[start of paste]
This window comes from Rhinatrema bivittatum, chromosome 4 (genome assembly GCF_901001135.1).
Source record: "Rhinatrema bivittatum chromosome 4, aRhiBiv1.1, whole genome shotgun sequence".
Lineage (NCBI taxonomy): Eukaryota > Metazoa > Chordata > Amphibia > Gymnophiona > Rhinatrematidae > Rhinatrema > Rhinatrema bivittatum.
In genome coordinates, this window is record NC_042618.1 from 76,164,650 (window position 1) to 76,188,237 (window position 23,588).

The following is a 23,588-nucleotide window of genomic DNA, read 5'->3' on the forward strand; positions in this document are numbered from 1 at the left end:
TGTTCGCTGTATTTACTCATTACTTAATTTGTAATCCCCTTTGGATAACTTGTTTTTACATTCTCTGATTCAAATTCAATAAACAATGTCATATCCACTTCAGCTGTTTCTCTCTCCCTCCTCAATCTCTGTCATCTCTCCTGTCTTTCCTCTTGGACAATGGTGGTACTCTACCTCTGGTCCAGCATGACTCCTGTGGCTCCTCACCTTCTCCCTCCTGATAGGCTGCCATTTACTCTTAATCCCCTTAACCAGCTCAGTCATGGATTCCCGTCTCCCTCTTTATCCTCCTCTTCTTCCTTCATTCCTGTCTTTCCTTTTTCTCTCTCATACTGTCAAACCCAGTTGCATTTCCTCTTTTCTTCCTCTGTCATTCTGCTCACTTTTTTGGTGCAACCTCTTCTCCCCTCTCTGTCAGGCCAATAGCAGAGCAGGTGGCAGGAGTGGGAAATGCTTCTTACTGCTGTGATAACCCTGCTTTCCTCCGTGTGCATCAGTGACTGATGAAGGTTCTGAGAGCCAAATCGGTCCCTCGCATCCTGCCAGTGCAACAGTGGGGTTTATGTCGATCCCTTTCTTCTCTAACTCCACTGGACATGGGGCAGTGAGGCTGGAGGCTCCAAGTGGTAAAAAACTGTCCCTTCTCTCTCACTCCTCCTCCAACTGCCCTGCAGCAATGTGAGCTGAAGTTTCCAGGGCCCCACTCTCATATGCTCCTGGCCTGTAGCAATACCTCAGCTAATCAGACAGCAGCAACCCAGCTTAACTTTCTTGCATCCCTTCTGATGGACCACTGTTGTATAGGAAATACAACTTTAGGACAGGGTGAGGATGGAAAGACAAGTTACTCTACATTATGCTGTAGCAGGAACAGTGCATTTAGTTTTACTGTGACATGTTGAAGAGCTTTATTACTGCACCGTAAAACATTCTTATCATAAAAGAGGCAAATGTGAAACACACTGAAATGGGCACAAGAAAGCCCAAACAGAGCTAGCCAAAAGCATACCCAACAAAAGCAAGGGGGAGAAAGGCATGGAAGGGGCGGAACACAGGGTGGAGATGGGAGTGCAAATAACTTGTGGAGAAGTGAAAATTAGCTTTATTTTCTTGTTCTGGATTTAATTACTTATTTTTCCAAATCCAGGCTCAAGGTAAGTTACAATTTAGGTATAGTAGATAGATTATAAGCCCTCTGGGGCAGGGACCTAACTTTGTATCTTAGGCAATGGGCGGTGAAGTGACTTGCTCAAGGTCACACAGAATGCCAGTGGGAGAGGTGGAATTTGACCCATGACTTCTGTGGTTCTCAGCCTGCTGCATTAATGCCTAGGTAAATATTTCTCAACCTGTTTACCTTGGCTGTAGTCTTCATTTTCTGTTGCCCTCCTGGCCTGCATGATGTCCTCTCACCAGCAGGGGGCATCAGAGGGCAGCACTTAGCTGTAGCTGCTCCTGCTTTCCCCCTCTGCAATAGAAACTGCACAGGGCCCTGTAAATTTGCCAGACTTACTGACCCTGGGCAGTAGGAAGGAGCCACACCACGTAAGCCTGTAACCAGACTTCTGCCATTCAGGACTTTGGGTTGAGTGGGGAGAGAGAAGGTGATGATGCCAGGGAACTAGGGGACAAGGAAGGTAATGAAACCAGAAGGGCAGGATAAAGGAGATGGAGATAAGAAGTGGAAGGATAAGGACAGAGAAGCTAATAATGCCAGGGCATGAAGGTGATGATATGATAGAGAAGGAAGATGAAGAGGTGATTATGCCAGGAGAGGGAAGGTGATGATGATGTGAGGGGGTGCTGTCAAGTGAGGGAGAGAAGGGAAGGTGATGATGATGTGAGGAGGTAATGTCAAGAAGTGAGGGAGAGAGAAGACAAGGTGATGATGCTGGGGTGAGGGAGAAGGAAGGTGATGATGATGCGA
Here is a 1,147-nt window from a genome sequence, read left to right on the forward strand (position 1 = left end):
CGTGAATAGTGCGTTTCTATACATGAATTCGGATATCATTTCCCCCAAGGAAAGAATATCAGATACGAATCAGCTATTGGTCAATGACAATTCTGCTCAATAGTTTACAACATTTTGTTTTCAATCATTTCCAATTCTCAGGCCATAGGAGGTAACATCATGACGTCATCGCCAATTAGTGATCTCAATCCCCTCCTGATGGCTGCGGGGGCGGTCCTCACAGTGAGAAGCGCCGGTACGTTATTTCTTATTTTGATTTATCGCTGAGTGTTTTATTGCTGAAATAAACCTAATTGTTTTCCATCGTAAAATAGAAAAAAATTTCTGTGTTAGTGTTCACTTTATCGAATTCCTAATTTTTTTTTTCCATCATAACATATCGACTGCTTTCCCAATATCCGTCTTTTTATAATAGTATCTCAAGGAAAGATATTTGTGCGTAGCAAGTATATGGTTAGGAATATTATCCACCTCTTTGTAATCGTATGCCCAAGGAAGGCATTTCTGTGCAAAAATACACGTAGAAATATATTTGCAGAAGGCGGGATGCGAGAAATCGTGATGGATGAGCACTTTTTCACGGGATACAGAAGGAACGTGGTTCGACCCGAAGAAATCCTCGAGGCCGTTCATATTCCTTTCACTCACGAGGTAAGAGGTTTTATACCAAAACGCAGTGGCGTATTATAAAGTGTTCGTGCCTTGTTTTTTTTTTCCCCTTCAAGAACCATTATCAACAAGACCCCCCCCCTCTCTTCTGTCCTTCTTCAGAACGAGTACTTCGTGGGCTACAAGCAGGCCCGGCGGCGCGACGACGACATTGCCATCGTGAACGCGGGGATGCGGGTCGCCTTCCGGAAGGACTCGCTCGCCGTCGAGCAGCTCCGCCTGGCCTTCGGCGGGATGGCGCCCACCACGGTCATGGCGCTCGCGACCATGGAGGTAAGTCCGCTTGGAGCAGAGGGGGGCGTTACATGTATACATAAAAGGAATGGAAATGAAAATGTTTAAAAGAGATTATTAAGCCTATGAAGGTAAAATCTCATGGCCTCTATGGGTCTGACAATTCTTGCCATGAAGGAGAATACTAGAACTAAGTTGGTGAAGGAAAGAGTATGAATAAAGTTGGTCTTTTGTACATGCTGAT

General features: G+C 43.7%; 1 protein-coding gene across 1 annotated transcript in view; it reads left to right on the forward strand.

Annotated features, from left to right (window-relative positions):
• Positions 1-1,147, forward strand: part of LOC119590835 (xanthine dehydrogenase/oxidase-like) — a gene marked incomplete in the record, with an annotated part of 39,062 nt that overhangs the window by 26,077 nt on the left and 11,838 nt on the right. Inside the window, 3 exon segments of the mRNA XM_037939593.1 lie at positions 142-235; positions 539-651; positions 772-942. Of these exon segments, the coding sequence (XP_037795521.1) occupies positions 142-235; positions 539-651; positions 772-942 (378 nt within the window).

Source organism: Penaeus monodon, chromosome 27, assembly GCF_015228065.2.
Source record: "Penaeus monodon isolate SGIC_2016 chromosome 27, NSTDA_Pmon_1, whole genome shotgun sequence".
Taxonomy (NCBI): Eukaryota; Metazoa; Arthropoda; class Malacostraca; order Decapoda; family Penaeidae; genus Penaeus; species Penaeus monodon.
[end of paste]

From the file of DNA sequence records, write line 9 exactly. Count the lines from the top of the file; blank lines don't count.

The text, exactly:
General features: G+C 43.7%; 1 protein-coding gene across 1 annotated transcript in view; it reads left to right on the forward strand.